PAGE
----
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as possible, it must protect itself by law against competition and against fraud. To this end a penalty is attached to a number of acts, of which the following are the most liable to be committed :

(a.) Using stamps in payment of postage which have been previously used for like purposes.

(6.) Fraudulent attempt to evade the payment of postage.

(c.) Establishing private express for the conveyance of letters or packets, or aiding therein.

(d.) Sending letters by private express or delivering them for transmission thereby.

(e.) Carrying letters out of mails or securing them for

such purpose.

(f.) Intercepting or secreting letters.

(8.) Selling stamps for more or less than the lawful price.

(h.) Sending anything indecent. (i.) Doing any kind of lottery business. () Etc. Classification of Mail Matter.—There are four classes of mail matter. 1 he first class consists of written matter,letters and postal cards,-and all matter wholly or partly in writing. Typewritten letters are included, unless they are of the nature of a circular. No writing or printing is allowed on the address side of a postal, nor may anything except an address label be posted or attached to it. The postage on this class is 2 cents for each ounce or fraction thereof. The second class consists of newspapers and all other periodicals which are issued at stated intervals, at least four times a year. The postage is i cent a pound or fraction thereof. Weekly newspapers within the county of publication are free, except when addressed to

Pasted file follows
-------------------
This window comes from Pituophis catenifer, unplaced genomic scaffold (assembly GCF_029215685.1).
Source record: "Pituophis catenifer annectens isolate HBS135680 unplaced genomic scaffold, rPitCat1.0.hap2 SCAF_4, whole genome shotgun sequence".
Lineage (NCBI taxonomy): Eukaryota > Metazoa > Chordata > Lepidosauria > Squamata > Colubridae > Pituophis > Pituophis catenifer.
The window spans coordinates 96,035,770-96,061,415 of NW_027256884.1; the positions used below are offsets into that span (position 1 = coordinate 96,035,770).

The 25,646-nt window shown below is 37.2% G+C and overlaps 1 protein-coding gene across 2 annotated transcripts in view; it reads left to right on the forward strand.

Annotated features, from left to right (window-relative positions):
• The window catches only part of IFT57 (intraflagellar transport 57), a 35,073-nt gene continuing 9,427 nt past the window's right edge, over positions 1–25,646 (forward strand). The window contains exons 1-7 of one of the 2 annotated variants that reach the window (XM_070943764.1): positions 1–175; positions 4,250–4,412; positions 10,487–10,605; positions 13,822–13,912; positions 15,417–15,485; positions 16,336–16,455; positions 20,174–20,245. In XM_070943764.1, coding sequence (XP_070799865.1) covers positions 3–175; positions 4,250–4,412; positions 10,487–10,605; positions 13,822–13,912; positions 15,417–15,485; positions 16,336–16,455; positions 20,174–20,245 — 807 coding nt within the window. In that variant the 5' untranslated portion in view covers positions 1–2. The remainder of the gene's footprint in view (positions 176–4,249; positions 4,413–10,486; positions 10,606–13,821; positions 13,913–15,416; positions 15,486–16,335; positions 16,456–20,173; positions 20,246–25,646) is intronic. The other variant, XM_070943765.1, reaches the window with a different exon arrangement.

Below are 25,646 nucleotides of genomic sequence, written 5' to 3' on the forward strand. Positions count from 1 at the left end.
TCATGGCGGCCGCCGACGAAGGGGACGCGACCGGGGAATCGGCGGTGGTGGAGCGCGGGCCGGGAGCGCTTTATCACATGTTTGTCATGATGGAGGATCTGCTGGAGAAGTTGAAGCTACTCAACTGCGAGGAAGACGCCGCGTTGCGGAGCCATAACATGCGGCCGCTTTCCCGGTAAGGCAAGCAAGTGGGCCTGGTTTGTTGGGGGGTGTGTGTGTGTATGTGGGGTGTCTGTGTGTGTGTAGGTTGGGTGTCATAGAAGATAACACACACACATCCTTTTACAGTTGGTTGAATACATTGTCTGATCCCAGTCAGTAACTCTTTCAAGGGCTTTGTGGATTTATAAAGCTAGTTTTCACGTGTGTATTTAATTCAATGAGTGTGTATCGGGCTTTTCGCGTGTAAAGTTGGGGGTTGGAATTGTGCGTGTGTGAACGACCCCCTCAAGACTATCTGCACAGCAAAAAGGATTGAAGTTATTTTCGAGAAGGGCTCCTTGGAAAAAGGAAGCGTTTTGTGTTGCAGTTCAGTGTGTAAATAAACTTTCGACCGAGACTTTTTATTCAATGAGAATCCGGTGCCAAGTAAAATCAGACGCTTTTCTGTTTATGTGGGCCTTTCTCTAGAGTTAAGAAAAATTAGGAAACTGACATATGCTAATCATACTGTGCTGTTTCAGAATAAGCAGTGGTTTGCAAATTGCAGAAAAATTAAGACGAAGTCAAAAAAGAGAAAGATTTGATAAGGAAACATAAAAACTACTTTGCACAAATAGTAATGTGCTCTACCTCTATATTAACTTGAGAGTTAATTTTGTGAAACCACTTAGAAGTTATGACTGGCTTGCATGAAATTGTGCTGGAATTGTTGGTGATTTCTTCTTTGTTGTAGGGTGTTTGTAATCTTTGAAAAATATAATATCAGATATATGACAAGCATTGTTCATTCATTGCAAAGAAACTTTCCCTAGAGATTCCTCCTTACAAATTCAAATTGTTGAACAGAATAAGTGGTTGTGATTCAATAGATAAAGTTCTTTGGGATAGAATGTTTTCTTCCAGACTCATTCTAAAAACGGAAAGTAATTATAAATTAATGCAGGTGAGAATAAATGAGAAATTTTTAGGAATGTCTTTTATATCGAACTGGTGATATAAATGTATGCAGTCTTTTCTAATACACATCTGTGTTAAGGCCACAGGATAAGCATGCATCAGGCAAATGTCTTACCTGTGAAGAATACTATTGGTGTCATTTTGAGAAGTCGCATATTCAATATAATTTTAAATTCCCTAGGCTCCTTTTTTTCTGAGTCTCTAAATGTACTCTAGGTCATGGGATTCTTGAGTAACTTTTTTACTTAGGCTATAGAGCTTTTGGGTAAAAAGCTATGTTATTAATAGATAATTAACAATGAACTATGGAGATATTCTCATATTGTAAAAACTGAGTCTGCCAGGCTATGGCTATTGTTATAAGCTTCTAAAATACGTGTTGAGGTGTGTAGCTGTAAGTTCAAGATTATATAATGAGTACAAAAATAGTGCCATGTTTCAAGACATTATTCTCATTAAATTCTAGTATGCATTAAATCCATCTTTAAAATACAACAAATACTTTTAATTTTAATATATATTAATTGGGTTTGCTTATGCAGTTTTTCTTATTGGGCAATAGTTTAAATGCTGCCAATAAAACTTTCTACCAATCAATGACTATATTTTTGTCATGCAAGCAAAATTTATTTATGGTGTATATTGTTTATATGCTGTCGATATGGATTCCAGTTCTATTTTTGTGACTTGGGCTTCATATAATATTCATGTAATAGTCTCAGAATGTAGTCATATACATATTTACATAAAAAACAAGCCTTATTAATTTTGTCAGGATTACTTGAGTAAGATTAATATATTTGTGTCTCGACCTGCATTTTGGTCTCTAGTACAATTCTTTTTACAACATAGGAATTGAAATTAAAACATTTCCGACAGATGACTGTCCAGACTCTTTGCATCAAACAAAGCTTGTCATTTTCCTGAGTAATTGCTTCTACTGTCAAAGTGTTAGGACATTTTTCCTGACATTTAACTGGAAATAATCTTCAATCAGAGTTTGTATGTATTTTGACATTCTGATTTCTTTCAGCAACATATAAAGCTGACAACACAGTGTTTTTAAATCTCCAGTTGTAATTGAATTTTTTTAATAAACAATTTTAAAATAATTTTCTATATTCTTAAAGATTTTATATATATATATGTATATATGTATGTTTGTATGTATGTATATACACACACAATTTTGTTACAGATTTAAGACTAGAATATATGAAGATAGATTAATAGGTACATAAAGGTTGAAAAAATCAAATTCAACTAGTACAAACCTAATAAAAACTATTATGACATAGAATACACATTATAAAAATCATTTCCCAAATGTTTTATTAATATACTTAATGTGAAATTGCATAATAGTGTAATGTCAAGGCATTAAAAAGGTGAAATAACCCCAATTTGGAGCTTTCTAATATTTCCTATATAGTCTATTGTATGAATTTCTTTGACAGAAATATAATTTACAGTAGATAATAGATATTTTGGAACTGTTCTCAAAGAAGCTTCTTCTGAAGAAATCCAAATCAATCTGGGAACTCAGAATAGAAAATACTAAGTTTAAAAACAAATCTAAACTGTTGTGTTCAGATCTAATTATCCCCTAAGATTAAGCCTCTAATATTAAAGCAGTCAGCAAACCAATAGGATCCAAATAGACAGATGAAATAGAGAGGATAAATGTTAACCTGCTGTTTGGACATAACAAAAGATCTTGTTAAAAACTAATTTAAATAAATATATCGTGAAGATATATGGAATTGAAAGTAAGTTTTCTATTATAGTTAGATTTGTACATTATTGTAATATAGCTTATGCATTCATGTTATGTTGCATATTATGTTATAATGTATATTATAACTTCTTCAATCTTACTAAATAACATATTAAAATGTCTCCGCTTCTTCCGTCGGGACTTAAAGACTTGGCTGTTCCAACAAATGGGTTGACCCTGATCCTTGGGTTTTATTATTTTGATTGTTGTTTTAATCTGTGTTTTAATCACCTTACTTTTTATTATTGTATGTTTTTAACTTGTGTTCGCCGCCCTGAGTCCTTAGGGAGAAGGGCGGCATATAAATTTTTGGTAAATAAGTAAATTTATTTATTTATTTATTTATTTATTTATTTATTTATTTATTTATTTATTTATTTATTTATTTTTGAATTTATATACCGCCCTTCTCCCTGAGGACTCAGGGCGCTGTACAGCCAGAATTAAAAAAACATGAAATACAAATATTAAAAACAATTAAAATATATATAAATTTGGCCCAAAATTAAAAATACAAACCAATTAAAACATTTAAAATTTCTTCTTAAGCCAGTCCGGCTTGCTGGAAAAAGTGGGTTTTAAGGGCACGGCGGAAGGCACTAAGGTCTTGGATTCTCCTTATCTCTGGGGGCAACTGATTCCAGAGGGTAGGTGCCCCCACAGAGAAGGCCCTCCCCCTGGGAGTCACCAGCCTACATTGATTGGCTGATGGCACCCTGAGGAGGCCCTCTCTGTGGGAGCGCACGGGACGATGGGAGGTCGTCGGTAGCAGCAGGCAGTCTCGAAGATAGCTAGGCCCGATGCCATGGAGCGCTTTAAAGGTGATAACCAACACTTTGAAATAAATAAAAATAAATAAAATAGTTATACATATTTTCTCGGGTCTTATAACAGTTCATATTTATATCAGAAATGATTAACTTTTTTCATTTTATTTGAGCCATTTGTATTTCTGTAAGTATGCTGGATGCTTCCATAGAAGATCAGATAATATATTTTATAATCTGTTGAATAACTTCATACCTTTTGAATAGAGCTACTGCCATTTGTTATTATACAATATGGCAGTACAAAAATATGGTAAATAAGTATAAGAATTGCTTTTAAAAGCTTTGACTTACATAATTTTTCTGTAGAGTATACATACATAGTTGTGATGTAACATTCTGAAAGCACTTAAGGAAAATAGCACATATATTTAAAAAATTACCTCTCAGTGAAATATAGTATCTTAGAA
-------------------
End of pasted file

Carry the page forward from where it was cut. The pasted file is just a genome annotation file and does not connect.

a free delivery office therein. Newspapers and periodicals sent by others than the publisher or news agent, must be stamped at the rate of 1 cent for each 4 ounces or fraction thereof. The third class includes all other printed matter; such as, books, circulars, proof sheets, etc. The rate of postage is i cent for each 2 ounces or fraction thereof. Seeds, cuttings, roots, scions, and plants are sent at this rate also. The fourth class embraces all other matter of a nature not liable to destroy, deface, or otherwise damage the contents of the mail bag, or harm the person of anyone engaged in the postal service. The packages must not exceed 4 pounds, except for 4 single book, which may weigh more.

The postage is 1 cent an ounce.